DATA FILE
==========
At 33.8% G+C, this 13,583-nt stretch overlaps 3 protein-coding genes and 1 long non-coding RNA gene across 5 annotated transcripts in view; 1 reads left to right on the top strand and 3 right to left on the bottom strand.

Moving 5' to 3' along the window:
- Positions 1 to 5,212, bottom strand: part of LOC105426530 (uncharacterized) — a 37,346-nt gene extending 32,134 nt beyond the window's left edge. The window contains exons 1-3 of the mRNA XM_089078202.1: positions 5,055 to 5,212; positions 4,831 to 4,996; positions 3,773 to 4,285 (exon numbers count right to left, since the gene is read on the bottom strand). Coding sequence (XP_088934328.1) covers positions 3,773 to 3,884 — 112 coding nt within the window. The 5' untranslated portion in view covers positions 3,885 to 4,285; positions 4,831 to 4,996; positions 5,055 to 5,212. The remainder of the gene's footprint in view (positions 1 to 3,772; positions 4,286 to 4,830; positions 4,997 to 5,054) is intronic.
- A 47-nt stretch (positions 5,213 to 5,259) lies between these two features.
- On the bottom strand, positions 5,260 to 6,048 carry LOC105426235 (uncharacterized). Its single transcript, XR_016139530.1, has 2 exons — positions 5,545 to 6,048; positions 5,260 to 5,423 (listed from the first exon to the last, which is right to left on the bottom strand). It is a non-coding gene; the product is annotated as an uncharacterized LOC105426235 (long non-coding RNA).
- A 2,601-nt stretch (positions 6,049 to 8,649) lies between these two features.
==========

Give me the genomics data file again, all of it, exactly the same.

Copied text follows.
At 33.8% G+C, this 13,583-nt stretch overlaps 3 protein-coding genes and 1 long non-coding RNA gene across 5 annotated transcripts in view; 1 reads left to right on the top strand and 3 right to left on the bottom strand.

Moving 5' to 3' along the window:
- Positions 1 to 5,212, bottom strand: part of LOC105426530 (uncharacterized) — a 37,346-nt gene extending 32,134 nt beyond the window's left edge. The window contains exons 1-3 of the mRNA XM_089078202.1: positions 5,055 to 5,212; positions 4,831 to 4,996; positions 3,773 to 4,285 (exon numbers count right to left, since the gene is read on the bottom strand). Coding sequence (XP_088934328.1) covers positions 3,773 to 3,884 — 112 coding nt within the window. The 5' untranslated portion in view covers positions 3,885 to 4,285; positions 4,831 to 4,996; positions 5,055 to 5,212. The remainder of the gene's footprint in view (positions 1 to 3,772; positions 4,286 to 4,830; positions 4,997 to 5,054) is intronic.
- A 47-nt stretch (positions 5,213 to 5,259) lies between these two features.
- On the bottom strand, positions 5,260 to 6,048 carry LOC105426235 (uncharacterized). Its single transcript, XR_016139530.1, has 2 exons — positions 5,545 to 6,048; positions 5,260 to 5,423 (listed from the first exon to the last, which is right to left on the bottom strand). It is a non-coding gene; the product is annotated as an uncharacterized LOC105426235 (long non-coding RNA).
- A 2,601-nt stretch (positions 6,049 to 8,649) lies between these two features.